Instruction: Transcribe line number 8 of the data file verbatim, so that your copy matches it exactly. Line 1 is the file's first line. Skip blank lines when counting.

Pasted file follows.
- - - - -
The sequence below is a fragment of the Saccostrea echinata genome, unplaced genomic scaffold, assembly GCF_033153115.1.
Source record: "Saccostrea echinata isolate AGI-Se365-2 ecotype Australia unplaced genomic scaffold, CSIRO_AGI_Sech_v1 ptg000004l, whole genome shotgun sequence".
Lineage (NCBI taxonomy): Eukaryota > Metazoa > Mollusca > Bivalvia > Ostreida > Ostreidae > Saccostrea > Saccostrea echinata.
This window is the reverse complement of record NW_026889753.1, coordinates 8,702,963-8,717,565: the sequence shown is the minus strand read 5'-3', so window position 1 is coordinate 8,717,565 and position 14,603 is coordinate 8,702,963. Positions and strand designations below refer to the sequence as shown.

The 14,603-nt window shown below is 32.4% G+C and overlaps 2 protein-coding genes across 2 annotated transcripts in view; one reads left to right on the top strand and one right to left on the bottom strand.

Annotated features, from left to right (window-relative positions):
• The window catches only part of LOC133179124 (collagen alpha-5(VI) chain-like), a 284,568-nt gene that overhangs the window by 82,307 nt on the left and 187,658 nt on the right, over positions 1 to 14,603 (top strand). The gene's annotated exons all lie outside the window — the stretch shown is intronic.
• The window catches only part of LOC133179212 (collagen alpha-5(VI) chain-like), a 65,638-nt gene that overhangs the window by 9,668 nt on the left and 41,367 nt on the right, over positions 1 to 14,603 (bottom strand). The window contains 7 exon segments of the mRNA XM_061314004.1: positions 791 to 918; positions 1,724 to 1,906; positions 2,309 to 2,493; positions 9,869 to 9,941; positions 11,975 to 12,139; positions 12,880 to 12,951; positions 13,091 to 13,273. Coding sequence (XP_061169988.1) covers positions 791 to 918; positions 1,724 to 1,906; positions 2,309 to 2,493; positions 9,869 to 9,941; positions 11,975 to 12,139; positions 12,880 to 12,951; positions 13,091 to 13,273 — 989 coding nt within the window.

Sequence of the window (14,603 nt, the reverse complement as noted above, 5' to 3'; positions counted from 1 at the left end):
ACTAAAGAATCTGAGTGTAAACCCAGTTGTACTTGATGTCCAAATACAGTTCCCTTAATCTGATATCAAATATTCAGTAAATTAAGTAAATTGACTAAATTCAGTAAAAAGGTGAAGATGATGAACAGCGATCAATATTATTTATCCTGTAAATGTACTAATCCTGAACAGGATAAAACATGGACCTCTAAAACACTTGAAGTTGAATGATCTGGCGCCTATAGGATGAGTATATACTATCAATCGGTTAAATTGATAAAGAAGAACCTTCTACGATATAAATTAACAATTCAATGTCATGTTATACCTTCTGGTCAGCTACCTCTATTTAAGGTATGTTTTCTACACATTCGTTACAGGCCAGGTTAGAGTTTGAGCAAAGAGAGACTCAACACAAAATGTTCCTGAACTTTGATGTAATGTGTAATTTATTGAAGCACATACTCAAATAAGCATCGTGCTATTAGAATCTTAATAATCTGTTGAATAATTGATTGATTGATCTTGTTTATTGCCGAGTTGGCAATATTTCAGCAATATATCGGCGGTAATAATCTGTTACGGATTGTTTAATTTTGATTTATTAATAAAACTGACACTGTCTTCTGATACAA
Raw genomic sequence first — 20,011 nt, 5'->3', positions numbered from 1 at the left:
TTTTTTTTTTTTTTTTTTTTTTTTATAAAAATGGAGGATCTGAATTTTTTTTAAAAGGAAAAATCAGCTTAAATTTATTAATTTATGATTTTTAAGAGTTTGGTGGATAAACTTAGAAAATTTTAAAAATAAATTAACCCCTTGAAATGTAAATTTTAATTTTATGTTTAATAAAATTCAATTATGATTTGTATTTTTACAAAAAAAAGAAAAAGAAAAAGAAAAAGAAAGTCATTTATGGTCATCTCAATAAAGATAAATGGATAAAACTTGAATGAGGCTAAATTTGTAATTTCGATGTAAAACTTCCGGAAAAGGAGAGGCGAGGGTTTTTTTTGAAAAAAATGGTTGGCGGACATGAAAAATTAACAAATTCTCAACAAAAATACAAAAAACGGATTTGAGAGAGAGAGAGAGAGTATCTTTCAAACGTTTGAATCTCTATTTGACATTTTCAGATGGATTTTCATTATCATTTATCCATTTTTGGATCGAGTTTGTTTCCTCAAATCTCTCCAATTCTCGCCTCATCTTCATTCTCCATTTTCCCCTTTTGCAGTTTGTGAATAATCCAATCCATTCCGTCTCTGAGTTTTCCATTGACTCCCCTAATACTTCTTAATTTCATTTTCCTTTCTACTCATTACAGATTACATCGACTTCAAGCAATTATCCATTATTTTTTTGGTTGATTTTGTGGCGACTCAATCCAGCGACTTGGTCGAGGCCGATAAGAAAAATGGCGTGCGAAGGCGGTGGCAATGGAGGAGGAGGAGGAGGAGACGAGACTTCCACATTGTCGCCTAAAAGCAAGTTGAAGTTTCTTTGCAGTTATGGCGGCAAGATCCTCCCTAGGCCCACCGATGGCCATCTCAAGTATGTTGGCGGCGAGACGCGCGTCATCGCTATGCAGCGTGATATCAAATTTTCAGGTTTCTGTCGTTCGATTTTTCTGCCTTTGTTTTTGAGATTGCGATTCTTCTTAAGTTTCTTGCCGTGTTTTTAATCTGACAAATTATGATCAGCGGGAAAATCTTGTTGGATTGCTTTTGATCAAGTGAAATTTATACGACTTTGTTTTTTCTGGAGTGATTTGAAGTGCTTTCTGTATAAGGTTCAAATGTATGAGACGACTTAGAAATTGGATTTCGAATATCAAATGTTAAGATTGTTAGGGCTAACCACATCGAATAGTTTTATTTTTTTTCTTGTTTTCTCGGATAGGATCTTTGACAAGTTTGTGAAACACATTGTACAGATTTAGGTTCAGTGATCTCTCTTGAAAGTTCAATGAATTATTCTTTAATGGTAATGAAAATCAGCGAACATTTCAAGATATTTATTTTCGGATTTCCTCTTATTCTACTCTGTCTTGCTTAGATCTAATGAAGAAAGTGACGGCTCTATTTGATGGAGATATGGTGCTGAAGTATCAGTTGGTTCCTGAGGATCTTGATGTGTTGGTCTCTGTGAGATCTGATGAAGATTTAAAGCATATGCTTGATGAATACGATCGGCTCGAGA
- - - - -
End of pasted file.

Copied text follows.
• The window catches only part of LOC133179212 (collagen alpha-5(VI) chain-like), a 65,638-nt gene that overhangs the window by 9,668 nt on the left and 41,367 nt on the right, over positions 1 to 14,603 (bottom strand). The window contains 7 exon segments of the mRNA XM_061314004.1: positions 791 to 918; positions 1,724 to 1,906; positions 2,309 to 2,493; positions 9,869 to 9,941; positions 11,975 to 12,139; positions 12,880 to 12,951; positions 13,091 to 13,273. Coding sequence (XP_061169988.1) covers positions 791 to 918; positions 1,724 to 1,906; positions 2,309 to 2,493; positions 9,869 to 9,941; positions 11,975 to 12,139; positions 12,880 to 12,951; positions 13,091 to 13,273 — 989 coding nt within the window.